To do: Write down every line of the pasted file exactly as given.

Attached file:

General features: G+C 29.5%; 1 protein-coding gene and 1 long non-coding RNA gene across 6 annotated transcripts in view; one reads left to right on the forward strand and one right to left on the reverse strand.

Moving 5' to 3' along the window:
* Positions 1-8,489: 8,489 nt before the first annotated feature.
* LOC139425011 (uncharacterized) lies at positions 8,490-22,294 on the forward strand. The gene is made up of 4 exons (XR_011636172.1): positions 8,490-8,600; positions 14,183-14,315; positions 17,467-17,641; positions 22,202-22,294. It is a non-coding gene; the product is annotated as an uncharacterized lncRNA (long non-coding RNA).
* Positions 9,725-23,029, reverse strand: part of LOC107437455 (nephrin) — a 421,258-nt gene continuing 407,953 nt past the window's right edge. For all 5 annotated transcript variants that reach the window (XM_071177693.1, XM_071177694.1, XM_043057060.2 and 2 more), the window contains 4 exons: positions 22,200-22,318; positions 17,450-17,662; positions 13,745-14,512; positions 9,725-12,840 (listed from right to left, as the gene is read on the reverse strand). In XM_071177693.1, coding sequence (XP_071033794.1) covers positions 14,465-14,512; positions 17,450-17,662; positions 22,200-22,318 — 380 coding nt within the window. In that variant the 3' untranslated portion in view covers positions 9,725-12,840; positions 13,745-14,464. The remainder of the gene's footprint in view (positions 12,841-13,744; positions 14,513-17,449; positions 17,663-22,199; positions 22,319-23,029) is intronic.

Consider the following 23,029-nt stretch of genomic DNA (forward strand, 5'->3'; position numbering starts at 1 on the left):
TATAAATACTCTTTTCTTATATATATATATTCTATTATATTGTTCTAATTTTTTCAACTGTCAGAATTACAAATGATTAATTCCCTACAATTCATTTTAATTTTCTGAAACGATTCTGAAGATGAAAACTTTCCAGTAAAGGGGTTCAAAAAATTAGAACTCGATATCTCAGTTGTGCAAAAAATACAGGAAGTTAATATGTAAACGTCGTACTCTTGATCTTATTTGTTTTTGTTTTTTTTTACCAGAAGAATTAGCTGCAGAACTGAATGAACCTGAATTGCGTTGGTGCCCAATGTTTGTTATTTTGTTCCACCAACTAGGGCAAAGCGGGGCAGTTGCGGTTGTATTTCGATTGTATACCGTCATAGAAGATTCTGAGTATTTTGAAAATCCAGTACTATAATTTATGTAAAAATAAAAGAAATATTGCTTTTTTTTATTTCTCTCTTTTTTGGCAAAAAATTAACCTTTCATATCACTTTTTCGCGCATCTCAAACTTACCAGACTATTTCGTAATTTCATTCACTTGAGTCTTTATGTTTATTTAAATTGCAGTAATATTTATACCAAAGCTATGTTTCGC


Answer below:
General features: G+C 29.5%; 1 protein-coding gene and 1 long non-coding RNA gene across 6 annotated transcripts in view; one reads left to right on the forward strand and one right to left on the reverse strand.

Moving 5' to 3' along the window:
* Positions 1-8,489: 8,489 nt before the first annotated feature.
* LOC139425011 (uncharacterized) lies at positions 8,490-22,294 on the forward strand. The gene is made up of 4 exons (XR_011636172.1): positions 8,490-8,600; positions 14,183-14,315; positions 17,467-17,641; positions 22,202-22,294. It is a non-coding gene; the product is annotated as an uncharacterized lncRNA (long non-coding RNA).
* Positions 9,725-23,029, reverse strand: part of LOC107437455 (nephrin) — a 421,258-nt gene continuing 407,953 nt past the window's right edge. For all 5 annotated transcript variants that reach the window (XM_071177693.1, XM_071177694.1, XM_043057060.2 and 2 more), the window contains 4 exons: positions 22,200-22,318; positions 17,450-17,662; positions 13,745-14,512; positions 9,725-12,840 (listed from right to left, as the gene is read on the reverse strand). In XM_071177693.1, coding sequence (XP_071033794.1) covers positions 14,465-14,512; positions 17,450-17,662; positions 22,200-22,318 — 380 coding nt within the window. In that variant the 3' untranslated portion in view covers positions 9,725-12,840; positions 13,745-14,464. The remainder of the gene's footprint in view (positions 12,841-13,744; positions 14,513-17,449; positions 17,663-22,199; positions 22,319-23,029) is intronic.

Consider the following 23,029-nt stretch of genomic DNA (forward strand, 5'->3'; position numbering starts at 1 on the left):
TATAAATACTCTTTTCTTATATATATATATTCTATTATATTGTTCTAATTTTTTCAACTGTCAGAATTACAAATGATTAATTCCCTACAATTCATTTTAATTTTCTGAAACGATTCTGAAGATGAAAACTTTCCAGTAAAGGGGTTCAAAAAATTAGAACTCGATATCTCAGTTGTGCAAAAAATACAGGAAGTTAATATGTAAACGTCGTACTCTTGATCTTATTTGTTTTTGTTTTTTTTTACCAGAAGAATTAGCTGCAGAACTGAATGAACCTGAATTGCGTTGGTGCCCAATGTTTGTTATTTTGTTCCACCAACTAGGGCAAAGCGGGGCAGTTGCGGTTGTATTTCGATTGTATACCGTCATAGAAGATTCTGAGTATTTTGAAAATCCAGTACTATAATTTATGTAAAAATAAAAGAAATATTGCTTTTTTTTATTTCTCTCTTTTTTGGCAAAAAATTAACCTTTCATATCACTTTTTCGCGCATCTCAAACTTACCAGACTATTTCGTAATTTCATTCACTTGAGTCTTTATGTTTATTTAAATTGCAGTAATATTTATACCAAAGCTATGTTTCGC